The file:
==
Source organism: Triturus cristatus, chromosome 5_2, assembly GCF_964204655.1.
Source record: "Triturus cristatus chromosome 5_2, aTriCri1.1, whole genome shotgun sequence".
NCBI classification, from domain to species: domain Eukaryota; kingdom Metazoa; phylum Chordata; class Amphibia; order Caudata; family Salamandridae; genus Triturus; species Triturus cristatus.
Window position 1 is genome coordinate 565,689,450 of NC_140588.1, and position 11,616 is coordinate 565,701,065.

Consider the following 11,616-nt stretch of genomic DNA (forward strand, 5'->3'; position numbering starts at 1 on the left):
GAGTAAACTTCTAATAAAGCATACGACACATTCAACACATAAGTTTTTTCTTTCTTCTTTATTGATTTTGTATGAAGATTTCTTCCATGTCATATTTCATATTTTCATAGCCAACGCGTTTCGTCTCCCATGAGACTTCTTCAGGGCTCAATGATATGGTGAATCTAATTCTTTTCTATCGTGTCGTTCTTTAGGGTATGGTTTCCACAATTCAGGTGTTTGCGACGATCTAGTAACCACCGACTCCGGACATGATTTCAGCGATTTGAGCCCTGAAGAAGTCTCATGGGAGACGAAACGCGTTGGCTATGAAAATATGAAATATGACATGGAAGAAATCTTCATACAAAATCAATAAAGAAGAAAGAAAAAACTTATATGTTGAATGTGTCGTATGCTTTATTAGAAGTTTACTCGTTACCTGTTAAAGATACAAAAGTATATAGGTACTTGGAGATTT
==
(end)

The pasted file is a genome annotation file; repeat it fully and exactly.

Source organism: Triturus cristatus, chromosome 5_2, assembly GCF_964204655.1.
Source record: "Triturus cristatus chromosome 5_2, aTriCri1.1, whole genome shotgun sequence".
NCBI classification, from domain to species: domain Eukaryota; kingdom Metazoa; phylum Chordata; class Amphibia; order Caudata; family Salamandridae; genus Triturus; species Triturus cristatus.
Window position 1 is genome coordinate 565,689,450 of NC_140588.1, and position 11,616 is coordinate 565,701,065.

Consider the following 11,616-nt stretch of genomic DNA (forward strand, 5'->3'; position numbering starts at 1 on the left):
GAGTAAACTTCTAATAAAGCATACGACACATTCAACACATAAGTTTTTTCTTTCTTCTTTATTGATTTTGTATGAAGATTTCTTCCATGTCATATTTCATATTTTCATAGCCAACGCGTTTCGTCTCCCATGAGACTTCTTCAGGGCTCAATGATATGGTGAATCTAATTCTTTTCTATCGTGTCGTTCTTTAGGGTATGGTTTCCACAATTCAGGTGTTTGCGACGATCTAGTAACCACCGACTCCGGACATGATTTCAGCGATTTGAGCCCTGAAGAAGTCTCATGGGAGACGAAACGCGTTGGCTATGAAAATATGAAATATGACATGGAAGAAATCTTCATACAAAATCAATAAAGAAGAAAGAAAAAACTTATATGTTGAATGTGTCGTATGCTTTATTAGAAGTTTACTCGTTACCTGTTAAAGATACAAAAGTATATAGGTACTTGGAGATTT